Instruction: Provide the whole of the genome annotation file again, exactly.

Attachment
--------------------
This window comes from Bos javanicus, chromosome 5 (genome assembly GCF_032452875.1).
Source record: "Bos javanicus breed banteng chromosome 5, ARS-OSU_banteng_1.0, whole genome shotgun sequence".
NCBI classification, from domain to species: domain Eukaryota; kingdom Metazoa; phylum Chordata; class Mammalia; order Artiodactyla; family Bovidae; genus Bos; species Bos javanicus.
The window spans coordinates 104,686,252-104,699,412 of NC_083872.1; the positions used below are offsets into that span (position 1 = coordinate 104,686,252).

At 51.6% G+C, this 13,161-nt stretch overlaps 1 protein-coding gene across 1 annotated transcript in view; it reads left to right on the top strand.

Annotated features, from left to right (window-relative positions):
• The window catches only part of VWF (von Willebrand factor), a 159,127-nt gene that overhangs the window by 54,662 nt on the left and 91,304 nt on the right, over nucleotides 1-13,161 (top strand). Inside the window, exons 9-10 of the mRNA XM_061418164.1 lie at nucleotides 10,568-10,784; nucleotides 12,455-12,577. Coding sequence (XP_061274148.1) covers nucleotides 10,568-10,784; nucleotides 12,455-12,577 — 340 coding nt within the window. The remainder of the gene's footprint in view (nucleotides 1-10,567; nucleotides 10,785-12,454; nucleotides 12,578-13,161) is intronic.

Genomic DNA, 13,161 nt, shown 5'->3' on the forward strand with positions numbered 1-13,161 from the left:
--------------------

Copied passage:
This window comes from Bos javanicus, chromosome 5 (genome assembly GCF_032452875.1).
Source record: "Bos javanicus breed banteng chromosome 5, ARS-OSU_banteng_1.0, whole genome shotgun sequence".
NCBI classification, from domain to species: domain Eukaryota; kingdom Metazoa; phylum Chordata; class Mammalia; order Artiodactyla; family Bovidae; genus Bos; species Bos javanicus.
The window spans coordinates 104,686,252-104,699,412 of NC_083872.1; the positions used below are offsets into that span (position 1 = coordinate 104,686,252).

At 51.6% G+C, this 13,161-nt stretch overlaps 1 protein-coding gene across 1 annotated transcript in view; it reads left to right on the top strand.

Annotated features, from left to right (window-relative positions):
• The window catches only part of VWF (von Willebrand factor), a 159,127-nt gene that overhangs the window by 54,662 nt on the left and 91,304 nt on the right, over nucleotides 1-13,161 (top strand). Inside the window, exons 9-10 of the mRNA XM_061418164.1 lie at nucleotides 10,568-10,784; nucleotides 12,455-12,577. Coding sequence (XP_061274148.1) covers nucleotides 10,568-10,784; nucleotides 12,455-12,577 — 340 coding nt within the window. The remainder of the gene's footprint in view (nucleotides 1-10,567; nucleotides 10,785-12,454; nucleotides 12,578-13,161) is intronic.

Genomic DNA, 13,161 nt, shown 5'->3' on the forward strand with positions numbered 1-13,161 from the left: